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Steak Number Eight: The Hutch

Album Review

Belgian post-sludgers get under the skin

When Steak Number Eight released their debut record, the little heard When The Candles Die Out, the quartet were barely out of nappies – an average age of 15 – and they were barely out of their teens when its follow-up, All Is Chaos, ruined eardrums across the country (courtesy of a Hammer promotion) yet, bar the odd juvenile lyrical lapse, their particular brand of sludge-heavy post-metal and grunge-grazing metal exuded a level of maturity that belied their years.

Now they’re older and wiser, and although in a stylist sense The Hutch picks up where its predecessor left off, it is a darker, less immediately bludgeoning and altogether more insidious beast.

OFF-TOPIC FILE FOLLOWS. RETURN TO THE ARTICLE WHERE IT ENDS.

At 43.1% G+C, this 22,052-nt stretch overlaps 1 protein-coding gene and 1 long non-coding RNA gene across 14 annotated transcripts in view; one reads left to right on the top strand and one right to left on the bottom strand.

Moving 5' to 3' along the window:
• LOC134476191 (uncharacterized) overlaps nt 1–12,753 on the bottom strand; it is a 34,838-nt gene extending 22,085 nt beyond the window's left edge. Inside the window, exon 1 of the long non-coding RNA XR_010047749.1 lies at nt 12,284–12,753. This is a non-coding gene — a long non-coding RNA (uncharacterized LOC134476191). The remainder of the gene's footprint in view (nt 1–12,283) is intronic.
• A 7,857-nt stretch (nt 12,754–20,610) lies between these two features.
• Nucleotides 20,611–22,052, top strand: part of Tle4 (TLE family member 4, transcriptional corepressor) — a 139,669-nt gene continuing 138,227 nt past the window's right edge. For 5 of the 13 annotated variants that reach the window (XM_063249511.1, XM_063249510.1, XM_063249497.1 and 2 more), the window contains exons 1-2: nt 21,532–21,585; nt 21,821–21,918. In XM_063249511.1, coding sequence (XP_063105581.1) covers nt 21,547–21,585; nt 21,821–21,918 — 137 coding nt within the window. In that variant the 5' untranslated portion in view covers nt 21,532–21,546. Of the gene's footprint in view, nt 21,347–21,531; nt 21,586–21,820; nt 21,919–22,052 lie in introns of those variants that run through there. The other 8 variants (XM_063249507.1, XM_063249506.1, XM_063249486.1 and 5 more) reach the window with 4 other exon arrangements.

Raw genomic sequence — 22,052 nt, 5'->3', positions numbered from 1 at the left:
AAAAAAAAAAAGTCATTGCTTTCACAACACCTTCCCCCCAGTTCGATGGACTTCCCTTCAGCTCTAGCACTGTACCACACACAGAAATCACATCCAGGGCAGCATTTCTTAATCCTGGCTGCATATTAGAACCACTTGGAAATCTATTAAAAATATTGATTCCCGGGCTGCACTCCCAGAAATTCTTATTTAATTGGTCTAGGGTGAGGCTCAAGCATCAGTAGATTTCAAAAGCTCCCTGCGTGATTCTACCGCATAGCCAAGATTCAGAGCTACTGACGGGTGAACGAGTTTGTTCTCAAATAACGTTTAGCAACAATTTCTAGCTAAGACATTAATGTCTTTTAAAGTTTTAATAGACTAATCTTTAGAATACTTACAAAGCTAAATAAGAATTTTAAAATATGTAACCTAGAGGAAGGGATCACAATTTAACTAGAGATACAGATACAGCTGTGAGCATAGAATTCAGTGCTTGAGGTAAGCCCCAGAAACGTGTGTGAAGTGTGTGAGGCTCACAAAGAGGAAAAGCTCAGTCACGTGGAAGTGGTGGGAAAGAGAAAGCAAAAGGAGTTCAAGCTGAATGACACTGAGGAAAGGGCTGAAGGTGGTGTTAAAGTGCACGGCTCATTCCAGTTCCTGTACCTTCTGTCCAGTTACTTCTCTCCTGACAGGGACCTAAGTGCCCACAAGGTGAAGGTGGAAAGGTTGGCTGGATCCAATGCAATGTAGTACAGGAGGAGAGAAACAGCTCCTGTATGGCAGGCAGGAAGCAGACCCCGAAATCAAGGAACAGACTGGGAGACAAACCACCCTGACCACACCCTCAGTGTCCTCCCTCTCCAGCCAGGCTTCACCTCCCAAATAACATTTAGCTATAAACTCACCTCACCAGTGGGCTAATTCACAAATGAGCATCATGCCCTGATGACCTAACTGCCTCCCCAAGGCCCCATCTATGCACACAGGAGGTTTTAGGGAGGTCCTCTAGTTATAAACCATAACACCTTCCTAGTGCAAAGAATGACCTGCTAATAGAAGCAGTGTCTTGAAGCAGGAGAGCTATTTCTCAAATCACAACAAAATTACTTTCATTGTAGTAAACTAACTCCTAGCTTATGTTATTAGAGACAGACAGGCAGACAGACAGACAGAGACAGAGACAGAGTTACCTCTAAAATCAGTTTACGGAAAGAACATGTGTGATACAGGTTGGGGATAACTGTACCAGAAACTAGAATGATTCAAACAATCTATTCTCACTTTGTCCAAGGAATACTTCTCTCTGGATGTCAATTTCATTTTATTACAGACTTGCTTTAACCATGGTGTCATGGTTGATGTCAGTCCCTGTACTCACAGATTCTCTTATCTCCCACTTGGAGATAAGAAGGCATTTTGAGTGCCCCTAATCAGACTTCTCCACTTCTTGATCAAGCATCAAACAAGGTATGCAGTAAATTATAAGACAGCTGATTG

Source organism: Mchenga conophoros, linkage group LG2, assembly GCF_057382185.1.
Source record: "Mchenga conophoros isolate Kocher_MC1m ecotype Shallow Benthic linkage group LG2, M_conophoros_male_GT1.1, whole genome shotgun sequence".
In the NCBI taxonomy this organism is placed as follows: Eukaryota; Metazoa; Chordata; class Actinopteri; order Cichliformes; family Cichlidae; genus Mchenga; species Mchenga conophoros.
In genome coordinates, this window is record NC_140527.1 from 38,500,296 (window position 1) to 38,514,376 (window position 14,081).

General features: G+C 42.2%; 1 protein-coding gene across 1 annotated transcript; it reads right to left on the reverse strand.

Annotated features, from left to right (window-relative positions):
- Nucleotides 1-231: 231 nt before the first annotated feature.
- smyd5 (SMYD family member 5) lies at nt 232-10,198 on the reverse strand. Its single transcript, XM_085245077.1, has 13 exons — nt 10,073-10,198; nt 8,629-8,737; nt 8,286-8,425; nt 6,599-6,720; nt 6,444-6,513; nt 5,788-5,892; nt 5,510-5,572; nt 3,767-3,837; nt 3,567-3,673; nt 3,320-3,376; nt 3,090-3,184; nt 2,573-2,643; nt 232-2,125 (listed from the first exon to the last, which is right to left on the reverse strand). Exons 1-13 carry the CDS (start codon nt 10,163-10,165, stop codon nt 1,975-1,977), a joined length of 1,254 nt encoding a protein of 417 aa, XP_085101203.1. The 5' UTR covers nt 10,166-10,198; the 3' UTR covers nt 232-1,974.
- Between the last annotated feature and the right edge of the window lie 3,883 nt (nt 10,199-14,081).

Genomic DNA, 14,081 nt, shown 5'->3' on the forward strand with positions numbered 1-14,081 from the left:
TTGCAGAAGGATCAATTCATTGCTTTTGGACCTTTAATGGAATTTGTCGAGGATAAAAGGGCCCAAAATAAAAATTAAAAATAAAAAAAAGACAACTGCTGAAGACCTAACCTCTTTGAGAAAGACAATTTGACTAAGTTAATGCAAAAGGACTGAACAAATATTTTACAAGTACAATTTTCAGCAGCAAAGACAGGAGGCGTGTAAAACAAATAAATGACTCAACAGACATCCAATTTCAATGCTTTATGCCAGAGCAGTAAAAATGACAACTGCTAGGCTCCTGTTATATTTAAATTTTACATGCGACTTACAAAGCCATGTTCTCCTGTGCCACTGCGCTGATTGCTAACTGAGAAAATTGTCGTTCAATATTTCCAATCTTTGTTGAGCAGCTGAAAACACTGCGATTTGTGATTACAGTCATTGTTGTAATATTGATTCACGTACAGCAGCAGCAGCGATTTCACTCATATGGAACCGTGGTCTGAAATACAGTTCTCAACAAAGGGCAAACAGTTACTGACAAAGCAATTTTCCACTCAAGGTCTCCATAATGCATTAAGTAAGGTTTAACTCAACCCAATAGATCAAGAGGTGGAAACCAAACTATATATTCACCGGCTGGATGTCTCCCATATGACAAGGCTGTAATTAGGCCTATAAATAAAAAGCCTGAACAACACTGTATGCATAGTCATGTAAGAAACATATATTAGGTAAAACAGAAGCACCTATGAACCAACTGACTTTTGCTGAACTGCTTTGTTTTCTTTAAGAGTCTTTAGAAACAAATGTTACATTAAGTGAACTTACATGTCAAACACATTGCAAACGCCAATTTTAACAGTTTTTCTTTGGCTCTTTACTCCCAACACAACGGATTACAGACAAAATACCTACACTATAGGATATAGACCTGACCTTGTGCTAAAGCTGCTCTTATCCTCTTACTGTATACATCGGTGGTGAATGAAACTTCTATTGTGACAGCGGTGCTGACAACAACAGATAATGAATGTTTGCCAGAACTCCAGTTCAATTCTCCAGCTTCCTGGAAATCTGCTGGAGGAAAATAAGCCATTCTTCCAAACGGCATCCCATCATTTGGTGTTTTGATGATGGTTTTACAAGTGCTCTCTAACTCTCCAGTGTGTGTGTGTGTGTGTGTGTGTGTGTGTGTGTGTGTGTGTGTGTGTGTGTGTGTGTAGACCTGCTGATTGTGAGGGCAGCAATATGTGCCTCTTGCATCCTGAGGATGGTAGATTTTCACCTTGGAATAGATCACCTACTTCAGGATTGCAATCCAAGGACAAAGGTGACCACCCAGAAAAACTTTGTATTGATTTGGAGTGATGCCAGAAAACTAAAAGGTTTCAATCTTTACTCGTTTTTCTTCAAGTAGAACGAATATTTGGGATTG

While veering headlong into Isis and Russian Circles territory with oceanic cascades of repetitive, contorting guitars, soaring melody and pulsating dynamic shifts on tracks like the elegiac Push/Pull and the thunderous The Shrine, the youthful energy remains on the likes of Black Eyed, with its brittle, Amenra-esque stab of guitars and anguished screams.

This time their attack is less about teen antagonism and angst and more about masterfully handled, darkly melancholic journeys.

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